Smells can affect the behavior of felines. This is tied to a cat’s superior sniffing ability. Having evolved through domestication where they encountered varying smells not common in the wild, their olfactory preferences had to evolve too. So, what smells do cats hate?
A historian called Plutarch once noted that when it came to domesticated animals, cats were the pinnacle of cleanliness. This kind of top-notch cleanliness, to a higher degree, is due to the fact that your feline pal hates bad smells. It is important to learn more about the smells that cats hate so you can keep your cat from having contact with them, thus preventing stress.
We have investigated certain smells that are unwelcome to most cats. We have also looked at the science behind the feline olfactory mechanism. It’s good to note that every cat is unique; some can tolerate smells that seem unfavorable to others. Another thing—can bad smells have a negative impact on your kitty’s life? Read on to find out.
The Cat’s Olfactory System
You need to first understand the feline’s olfactory system to get why they hate some odors. Your kitty’s nose is a precise instrument with 45 to 80 million microscopic olfactory receptors. These are used for recognizing and processing different smells. In comparison, humans only have 5 million receptors.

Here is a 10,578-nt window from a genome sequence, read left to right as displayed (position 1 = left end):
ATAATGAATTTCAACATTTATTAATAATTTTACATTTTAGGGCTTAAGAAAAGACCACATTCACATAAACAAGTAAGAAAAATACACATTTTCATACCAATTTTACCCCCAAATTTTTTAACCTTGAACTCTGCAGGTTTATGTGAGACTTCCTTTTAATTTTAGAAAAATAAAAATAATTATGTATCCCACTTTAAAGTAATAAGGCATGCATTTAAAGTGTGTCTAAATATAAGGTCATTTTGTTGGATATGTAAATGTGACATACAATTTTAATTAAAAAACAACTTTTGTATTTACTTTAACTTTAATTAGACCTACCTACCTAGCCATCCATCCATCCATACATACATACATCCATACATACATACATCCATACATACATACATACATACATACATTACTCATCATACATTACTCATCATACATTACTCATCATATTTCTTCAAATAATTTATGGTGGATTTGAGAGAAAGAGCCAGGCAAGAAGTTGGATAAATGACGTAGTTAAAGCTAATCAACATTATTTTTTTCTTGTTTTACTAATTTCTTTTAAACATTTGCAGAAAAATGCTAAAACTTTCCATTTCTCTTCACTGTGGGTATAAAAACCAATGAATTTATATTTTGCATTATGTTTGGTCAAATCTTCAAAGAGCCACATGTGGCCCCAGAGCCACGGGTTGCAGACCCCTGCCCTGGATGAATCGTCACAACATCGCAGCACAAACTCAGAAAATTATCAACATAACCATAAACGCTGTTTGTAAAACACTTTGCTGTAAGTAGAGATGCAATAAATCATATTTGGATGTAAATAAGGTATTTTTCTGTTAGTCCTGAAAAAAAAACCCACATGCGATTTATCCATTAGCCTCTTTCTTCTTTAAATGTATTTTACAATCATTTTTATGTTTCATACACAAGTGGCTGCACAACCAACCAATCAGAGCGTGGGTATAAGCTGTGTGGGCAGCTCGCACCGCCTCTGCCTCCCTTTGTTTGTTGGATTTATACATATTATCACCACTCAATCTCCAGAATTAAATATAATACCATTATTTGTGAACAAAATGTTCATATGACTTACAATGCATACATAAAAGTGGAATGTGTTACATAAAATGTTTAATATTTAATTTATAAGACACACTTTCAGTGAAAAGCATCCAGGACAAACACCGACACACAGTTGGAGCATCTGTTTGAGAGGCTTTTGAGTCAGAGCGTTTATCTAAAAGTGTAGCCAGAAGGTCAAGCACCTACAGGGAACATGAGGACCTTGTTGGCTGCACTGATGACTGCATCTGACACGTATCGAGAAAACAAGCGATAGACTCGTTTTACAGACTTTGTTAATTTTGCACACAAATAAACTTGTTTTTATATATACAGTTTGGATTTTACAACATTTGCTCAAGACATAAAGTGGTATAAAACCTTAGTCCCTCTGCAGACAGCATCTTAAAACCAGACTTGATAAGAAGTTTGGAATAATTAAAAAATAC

This makes the feline sense of smell fourteen times stronger than yours. Their olfactory epithelium—the tissue responsible for detecting smells—is measured at 20cm2, while that of humans ranges between 2 and 4cm2.
Additionally, your furry friend’s nasal organs are much bigger than that cute button nose you see on the outside. Unlike ours, her olfactory system is spread throughout her head.
That’s not all; there are variants of proteins called VIR proteins used for smelling. Humans, dogs, and cats use them to differentiate smells. Surprisingly, humans only have two variants. Dogs, the sniffing kings, have just 9. Cats have 30!
Given the above points, it’s easy to see why a cat’s sense of smell is important to them. So, what organs do cats use for smelling?
Felines mainly use their nose for smelling. The nose helps them in communication, social interaction, sexual reproduction, as well as survival. It is stronger than the mouth—the other organ used for breathing.
However, cats also use their mouth for odor detection. You may have noticed your cat breathing with a slightly open mouth—the gesture that makes her look like she is wearing a smile or grimace. Well, that’s how she draws odors through her mouth to the Jacobson’s organ (vomeronasal organ) for processing. This mouth opening process is called a flehmen response.
The Jacobson’s organ is located on the upper side of the mouth, just behind the upper incisors. It has ducts which lead to the nasal cavity that is connected to the brain. To detect harsh chemicals and bad smell, this organ uses brain-connected nerves.
The interesting thing about this organ is that it has strong receptors that pick up odors that are undetectable to humans; if something is odorless to you, it could be pungent and unfathomable to your cat.